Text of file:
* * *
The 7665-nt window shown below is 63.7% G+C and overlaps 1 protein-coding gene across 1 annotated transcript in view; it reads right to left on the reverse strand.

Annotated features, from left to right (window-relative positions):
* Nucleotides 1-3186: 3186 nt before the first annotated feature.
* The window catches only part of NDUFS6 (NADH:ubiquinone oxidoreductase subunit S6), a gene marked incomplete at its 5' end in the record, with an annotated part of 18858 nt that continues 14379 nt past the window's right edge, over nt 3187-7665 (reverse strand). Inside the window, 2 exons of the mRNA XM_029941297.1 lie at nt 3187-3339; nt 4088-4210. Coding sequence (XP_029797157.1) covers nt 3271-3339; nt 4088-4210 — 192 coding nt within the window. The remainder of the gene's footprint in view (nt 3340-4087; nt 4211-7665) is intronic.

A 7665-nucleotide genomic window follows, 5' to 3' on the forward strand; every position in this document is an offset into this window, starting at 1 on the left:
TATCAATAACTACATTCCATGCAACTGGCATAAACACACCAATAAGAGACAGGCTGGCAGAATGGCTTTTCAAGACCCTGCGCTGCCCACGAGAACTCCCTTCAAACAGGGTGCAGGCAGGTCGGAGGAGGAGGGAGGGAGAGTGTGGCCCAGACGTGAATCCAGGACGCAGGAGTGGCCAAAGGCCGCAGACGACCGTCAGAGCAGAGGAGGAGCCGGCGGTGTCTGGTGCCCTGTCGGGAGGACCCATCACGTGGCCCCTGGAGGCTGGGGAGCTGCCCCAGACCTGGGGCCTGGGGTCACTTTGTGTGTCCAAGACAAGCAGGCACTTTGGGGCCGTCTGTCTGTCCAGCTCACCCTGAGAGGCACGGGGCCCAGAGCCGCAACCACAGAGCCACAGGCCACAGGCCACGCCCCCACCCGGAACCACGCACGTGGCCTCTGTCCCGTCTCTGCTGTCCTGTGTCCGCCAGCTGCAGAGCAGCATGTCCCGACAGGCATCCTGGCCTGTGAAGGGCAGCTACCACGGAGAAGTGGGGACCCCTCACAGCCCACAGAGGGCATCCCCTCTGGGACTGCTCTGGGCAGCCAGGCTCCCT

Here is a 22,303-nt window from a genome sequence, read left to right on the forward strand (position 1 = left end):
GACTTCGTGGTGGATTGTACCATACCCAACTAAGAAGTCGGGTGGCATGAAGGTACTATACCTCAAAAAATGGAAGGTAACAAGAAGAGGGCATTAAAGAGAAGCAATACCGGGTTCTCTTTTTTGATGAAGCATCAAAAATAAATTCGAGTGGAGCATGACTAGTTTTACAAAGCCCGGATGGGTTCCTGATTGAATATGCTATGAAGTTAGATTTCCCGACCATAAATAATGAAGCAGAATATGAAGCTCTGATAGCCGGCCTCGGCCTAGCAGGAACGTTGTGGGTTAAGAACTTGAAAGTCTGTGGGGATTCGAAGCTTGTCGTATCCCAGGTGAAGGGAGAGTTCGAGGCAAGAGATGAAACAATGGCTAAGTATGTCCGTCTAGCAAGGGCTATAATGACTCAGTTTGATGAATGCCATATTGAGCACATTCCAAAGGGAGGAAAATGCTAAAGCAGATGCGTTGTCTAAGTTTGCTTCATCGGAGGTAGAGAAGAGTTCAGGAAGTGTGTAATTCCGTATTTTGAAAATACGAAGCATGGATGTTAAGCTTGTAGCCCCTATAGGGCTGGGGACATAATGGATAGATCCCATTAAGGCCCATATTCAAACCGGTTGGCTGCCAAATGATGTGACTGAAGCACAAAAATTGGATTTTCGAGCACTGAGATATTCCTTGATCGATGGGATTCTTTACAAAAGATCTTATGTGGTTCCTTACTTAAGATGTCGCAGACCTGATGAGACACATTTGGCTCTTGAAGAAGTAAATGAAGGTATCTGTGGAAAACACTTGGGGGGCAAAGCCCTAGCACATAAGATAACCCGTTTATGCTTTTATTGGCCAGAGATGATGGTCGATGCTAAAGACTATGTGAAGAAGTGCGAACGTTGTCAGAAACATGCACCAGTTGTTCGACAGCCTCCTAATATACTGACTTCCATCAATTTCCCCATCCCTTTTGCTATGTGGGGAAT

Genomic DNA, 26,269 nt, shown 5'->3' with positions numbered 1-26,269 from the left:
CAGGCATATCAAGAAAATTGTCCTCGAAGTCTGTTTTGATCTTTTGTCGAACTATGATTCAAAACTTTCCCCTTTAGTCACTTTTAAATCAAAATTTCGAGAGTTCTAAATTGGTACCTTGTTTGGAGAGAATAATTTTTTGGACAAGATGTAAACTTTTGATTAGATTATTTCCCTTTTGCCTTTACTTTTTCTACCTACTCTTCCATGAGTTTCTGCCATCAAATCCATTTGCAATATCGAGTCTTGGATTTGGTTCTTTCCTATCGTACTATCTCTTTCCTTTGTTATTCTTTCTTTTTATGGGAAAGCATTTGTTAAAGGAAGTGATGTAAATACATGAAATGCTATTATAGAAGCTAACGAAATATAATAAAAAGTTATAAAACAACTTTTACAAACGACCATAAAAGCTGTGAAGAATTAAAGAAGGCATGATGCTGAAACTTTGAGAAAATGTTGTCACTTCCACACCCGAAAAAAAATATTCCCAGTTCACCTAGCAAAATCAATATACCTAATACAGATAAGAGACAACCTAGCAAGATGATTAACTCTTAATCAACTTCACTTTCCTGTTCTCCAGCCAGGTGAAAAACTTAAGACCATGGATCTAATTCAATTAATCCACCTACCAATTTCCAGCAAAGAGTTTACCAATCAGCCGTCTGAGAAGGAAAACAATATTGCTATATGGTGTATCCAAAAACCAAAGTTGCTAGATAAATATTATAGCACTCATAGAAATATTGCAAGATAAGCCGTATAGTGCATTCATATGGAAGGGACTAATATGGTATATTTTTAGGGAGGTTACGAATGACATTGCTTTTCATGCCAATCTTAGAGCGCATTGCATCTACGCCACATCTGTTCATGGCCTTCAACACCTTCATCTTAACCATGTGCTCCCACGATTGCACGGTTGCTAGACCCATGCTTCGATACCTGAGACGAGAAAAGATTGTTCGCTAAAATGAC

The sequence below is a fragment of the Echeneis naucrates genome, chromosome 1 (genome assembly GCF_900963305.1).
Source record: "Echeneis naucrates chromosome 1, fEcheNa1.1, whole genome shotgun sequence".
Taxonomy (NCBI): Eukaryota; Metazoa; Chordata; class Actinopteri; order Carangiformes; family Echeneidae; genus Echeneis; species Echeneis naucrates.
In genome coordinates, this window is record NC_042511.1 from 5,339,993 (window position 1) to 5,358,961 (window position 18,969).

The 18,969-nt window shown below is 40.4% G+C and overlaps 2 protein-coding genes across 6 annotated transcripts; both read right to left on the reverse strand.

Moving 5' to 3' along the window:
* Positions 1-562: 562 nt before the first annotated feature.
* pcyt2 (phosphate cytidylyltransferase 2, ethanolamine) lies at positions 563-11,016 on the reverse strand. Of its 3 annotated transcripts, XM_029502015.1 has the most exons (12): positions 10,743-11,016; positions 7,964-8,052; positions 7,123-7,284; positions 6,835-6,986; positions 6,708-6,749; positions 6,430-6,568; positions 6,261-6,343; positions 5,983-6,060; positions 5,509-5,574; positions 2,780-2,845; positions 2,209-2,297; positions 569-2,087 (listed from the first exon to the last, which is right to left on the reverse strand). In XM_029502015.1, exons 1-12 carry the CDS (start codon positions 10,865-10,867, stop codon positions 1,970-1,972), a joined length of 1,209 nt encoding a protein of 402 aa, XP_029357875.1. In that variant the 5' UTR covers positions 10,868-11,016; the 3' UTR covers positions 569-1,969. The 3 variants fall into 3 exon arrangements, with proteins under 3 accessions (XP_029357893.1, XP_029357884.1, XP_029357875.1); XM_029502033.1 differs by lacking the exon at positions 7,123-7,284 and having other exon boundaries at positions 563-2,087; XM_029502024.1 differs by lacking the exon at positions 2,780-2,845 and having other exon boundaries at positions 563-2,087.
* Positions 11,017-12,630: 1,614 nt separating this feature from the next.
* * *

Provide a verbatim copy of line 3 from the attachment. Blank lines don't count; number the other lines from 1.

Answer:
* Nucleotides 1-3186: 3186 nt before the first annotated feature.